Jana Last at Jana’s Genealogy and Family History Blog nominated me for the Liebster Blog Award. Liebster means "friend" or “dearest” in German, and the little heart insignia reminds me of a piece of folk art. Thank you, Jana, for this honor. If you aren’t already a regular reader of Jana’s blog, you’ll want to be sure to check it out. She does a terrific job of finding interesting posts to highlight each week on her “Follow Friday—Fab Finds” posts, and shares some great Sepia Saturday photographs and travel stories with her readers.

I was also kindly nominated by Margel, who writes 2338 W. Washington Blvd. Margel’s posts about her family history adventures are always a delight to read, warm and full of her natural good humor. You can tell you’re in for a treat just from her “About Me” profile, where she says, “If I ever win a fortune in the lottery, I will travel the world and hire someone else to clean my house.” Now there’s a woman after my own heart!

A third nomination for the Liebster Blog Award came from Linda Huesca Tully of Many Branches, One Tree. That’s a great name for a family history blog, don’t you think? Linda wrote that she has just discovered my blog, for which I’m grateful. Now I’ve discovered hers as well, and am enjoying her loving memories of family members.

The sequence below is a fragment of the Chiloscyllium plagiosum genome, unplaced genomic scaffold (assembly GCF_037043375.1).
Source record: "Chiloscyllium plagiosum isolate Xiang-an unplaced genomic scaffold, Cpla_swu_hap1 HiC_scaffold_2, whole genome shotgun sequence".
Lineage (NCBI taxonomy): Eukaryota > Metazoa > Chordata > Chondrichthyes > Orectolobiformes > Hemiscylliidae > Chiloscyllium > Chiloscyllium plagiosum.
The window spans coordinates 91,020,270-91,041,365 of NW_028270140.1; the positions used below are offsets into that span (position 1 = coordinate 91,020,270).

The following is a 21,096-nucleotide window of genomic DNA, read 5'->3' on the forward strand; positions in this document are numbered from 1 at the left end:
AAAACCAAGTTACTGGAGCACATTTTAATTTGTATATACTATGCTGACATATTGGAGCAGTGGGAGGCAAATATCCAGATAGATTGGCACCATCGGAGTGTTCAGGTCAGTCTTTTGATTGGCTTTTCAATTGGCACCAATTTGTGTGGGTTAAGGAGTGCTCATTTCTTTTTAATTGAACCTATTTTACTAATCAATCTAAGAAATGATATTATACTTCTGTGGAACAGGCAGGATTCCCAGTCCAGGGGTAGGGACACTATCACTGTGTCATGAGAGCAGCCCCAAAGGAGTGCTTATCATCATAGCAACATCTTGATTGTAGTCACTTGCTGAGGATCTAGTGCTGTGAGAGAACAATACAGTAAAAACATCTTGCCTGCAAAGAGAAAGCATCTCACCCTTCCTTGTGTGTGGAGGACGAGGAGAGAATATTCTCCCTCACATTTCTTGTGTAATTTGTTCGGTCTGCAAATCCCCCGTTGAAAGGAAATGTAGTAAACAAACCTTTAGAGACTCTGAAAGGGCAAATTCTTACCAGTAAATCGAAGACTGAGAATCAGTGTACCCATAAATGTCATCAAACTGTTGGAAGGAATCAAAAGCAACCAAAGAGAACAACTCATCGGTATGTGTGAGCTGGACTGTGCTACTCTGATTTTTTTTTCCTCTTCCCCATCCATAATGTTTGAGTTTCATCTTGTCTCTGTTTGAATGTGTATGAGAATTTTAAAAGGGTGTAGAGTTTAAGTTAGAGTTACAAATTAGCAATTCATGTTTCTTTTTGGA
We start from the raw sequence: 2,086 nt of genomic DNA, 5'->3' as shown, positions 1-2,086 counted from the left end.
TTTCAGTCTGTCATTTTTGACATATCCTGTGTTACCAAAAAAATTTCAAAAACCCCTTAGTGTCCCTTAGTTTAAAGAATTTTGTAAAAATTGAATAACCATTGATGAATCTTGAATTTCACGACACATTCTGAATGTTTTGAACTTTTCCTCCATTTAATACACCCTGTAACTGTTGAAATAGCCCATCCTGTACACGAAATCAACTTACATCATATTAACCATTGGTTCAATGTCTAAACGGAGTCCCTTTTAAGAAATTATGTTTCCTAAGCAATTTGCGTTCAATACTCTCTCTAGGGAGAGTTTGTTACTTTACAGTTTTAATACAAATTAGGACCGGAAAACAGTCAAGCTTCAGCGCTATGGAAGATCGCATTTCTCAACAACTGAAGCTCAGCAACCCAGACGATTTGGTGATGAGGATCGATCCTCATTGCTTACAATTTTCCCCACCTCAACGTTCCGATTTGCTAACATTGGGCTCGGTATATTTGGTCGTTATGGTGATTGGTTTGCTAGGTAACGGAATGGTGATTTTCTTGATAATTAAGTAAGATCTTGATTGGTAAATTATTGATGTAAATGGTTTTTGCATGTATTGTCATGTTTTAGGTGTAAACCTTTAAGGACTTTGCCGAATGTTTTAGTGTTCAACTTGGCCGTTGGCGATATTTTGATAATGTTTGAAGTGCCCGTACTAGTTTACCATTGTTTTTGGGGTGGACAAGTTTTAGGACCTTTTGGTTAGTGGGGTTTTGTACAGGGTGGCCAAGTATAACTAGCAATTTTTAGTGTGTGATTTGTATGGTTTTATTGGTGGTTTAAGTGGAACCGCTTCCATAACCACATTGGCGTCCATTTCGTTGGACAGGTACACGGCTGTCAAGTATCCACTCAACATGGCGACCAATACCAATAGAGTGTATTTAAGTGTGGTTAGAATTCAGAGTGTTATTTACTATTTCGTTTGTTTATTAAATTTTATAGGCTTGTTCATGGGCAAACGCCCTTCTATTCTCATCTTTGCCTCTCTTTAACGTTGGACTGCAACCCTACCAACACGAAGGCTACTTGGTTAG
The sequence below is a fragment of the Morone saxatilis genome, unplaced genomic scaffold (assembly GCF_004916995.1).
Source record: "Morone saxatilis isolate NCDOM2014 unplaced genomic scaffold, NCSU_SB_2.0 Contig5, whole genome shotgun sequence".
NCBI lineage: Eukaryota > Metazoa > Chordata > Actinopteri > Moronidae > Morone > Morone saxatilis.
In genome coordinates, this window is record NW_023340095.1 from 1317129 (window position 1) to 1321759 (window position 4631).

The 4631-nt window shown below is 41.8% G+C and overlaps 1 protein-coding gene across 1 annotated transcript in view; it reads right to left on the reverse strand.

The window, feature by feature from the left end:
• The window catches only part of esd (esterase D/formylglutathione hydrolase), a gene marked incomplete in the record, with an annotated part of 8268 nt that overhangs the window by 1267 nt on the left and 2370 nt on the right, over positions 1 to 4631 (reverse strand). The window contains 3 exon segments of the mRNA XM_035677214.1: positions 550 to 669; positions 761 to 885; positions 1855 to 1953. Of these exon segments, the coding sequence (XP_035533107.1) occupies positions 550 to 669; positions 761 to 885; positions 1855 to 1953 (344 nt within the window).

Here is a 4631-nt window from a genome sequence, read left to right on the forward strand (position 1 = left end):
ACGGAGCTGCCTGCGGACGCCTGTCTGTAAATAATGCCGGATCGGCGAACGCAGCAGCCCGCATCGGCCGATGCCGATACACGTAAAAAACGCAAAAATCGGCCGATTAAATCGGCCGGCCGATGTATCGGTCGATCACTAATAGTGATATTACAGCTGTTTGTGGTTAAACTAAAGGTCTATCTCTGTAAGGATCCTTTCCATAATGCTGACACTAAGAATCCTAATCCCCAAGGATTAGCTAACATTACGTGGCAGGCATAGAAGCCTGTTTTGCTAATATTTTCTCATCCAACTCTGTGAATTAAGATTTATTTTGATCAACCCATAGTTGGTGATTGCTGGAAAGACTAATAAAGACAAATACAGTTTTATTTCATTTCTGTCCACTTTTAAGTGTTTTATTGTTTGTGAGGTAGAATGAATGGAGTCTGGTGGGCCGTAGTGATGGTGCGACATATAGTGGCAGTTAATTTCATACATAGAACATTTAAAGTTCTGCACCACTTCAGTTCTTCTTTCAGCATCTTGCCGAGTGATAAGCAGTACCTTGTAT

Mariann Regan of Into the Briar Patch recognized me for the Wonderful Team Member Readership Award. The creator of this award wrote, “As bloggers, we are also readers. That is a part of blogging as listening is a part of speaking.” Thanks, Mariann, for this nomination. It seems especially fitting, as Mariann herself is such a loyal reader, frequently leaving thoughtful comments and gracious words on my posts. Her blog is relatively new, but she’s taken right off with it, as you can see by her recent thought-provoking post on Boone Hall Plantation.

I’m grateful as well to Jacqi Stevens of A Family Tapestry, who also granted me the Wonderful Team Member Readership Award. Again, I could just as easily flip this around, because Jacqi herself is such a supportive commenter on my blog. I recently wrote about how she inspired me to come up with A Kinder, Gentler Approach to Genealogy Goals. Currently Jacqi is going through a stash of inherited photos and writing about her discoveries—an interesting series that gives me ideas about how to approach some photos of my own.

Thank you not only to these bloggers, but to all my readers. I’m grateful for each and every one of you. An extra thanks goes out to those who take the time from their busy days to write a comment when something I’ve written has helped, inspired, interested, or touched them.